A crucial feature of VOS is providing a standard protocol for expressing object interlinking, to the extent that it is part of the object model for a Virtual Object (hereafter termed "Vobject"). Vobjects consist of the following parts:
Nearly all other features of VOS derive from this object model. Although we call VOS a "hierarchical" distributed object system, object interlinking is actually a directed graph. However, it is at its most useful when used to group objects in "contains" or "describes" relationships. We use URLs to refer to vobjects, so the meaning of the following example should be fairly intuitive:
This refers to the vobject storing the position of a ball, which is contained in a virtual world at the site interreality.org. Note that this path is not the only way of referring to this object. Here are a couple more ways:
The former is the unique name of the vobject on its site. The latter directly addresses the "ball" vobject (instead of indirecting through the world vobject) to the position vobject.
Note that the fact that "vop://interreality.org/1264095060" happens to represents the position of something is entirely contextual, and determined by the parent-child linking. Another vobject could easily link to this with a different name and an entirely different meaning --- not so farfetched as it sounds, because a vobject can take on multiple types describing multiple interfaces.
This system provides the programmer a powerful and flexible way of organizing network-accessible objects. Because vobjects link in a uniform way, the same tools to access and inspect the vobject structure can be used for a variety of applications. For example, one tool is the command line shell mesh which allows one to browse vobject structures using familiar commands like "cd" and "ls" as well as send and receive messages interactively.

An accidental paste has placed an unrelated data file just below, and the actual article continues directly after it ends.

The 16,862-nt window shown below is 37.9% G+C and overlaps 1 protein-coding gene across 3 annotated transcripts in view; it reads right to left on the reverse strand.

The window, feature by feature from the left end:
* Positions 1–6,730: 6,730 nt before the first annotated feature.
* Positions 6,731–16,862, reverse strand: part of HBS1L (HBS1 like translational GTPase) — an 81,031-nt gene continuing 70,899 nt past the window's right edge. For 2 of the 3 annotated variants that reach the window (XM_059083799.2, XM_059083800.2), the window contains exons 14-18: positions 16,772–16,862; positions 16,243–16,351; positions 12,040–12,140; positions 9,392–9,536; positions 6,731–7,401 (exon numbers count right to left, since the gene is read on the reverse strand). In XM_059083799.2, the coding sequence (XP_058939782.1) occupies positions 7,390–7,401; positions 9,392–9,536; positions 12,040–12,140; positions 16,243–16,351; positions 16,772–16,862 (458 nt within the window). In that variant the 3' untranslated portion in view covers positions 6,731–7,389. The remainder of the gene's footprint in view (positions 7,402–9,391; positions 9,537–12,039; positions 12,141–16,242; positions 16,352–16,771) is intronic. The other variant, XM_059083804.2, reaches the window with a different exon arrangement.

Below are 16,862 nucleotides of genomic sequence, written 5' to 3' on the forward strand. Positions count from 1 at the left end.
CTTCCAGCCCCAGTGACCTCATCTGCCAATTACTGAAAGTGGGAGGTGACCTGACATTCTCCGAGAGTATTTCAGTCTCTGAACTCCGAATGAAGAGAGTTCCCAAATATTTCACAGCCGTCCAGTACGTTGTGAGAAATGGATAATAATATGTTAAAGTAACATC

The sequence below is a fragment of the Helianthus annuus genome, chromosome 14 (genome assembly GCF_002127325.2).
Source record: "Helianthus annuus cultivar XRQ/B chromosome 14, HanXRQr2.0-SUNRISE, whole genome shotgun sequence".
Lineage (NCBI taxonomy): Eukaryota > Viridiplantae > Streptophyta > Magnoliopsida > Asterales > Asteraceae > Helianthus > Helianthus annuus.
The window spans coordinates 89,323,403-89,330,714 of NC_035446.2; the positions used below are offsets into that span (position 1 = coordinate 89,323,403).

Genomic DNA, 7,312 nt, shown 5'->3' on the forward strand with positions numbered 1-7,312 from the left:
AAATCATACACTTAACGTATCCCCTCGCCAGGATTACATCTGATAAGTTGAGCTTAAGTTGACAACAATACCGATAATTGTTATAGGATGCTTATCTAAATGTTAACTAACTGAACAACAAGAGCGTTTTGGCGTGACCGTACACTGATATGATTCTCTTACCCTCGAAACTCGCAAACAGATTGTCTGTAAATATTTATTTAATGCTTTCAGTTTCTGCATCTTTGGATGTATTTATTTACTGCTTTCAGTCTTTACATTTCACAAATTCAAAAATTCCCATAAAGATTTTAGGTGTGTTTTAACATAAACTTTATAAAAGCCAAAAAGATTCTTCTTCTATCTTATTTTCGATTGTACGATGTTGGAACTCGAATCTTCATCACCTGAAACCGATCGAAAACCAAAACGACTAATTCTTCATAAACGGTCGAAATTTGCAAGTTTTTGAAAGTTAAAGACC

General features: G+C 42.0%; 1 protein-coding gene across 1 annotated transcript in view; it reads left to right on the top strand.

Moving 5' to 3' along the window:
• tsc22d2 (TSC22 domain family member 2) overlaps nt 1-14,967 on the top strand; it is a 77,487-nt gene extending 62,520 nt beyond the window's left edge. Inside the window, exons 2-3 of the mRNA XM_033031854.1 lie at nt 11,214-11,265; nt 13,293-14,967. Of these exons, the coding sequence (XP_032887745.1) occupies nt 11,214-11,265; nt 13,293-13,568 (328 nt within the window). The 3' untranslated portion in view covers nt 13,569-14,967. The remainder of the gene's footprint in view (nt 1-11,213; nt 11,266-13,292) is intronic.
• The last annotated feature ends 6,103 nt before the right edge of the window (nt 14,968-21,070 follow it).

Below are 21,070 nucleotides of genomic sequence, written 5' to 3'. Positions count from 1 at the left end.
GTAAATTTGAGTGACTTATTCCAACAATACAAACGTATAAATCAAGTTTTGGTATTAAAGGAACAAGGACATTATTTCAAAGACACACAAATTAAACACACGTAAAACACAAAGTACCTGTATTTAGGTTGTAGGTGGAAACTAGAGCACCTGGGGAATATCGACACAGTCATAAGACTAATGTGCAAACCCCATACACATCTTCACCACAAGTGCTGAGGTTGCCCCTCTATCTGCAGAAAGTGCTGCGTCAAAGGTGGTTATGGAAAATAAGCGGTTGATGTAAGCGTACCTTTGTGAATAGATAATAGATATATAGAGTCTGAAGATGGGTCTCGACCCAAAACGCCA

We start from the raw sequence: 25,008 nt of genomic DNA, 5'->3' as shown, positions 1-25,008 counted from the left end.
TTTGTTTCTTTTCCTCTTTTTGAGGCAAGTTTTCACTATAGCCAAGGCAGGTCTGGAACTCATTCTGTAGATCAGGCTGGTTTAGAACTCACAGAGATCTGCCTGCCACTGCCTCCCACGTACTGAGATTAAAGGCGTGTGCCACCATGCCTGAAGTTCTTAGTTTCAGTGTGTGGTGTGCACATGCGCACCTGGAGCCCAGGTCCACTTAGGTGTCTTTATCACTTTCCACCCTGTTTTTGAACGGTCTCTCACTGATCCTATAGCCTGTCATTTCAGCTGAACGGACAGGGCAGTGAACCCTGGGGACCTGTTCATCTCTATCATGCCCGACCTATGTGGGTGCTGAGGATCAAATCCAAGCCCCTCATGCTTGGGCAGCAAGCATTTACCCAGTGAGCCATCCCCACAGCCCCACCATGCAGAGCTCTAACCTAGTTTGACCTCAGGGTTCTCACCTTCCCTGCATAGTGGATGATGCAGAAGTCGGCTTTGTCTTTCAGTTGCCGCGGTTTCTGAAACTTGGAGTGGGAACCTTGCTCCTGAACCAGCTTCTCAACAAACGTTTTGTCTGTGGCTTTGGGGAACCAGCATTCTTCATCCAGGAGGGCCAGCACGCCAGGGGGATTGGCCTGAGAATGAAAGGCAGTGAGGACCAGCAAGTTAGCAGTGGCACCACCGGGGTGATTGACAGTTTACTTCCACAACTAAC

VOS is heavily event driven and allows one to register as an event listener to be notified when certain things happen, such as changes to a Vobject's list of children. This supports (and encourages) a style of programming similar to the model-view-controller (MVC) framework.
VOS has a number of other features which I will not enumerate here, for the sake of brevity.
As useful as it has turned out to be, VOS was not an end unto itself. Rather it is being developed to support a specific application which I briefly describe here.
The application is distributed, interactive multiuser 3D for the Internet. Few applications in computer science have received so much attention in the popular media, but have thus far failed to deliver in terms of an open, general purpose system. When deciding to embark upon this project three years ago, we decided to take a network-centric approach, rather than the more traditional approach focused on rendering. Three-dimensional graphics have advanced enormously in recent time, whereas much of the software infrastructure of the Internet --- application protocols like HTTP and RPC systems like CORBA --- have shown to be inappropriate for this task. Rather than work around the limitations of existing software, we decided build our own which has today evolved into the present VOS design and implementation. Although ultimately built with the purpose of describing 3D scenes, VOS is much more general purpose: one application for VOS is a network-accessible MP3 jukebox. I have also gotten email from someone intending to build a P2P network based using VOS.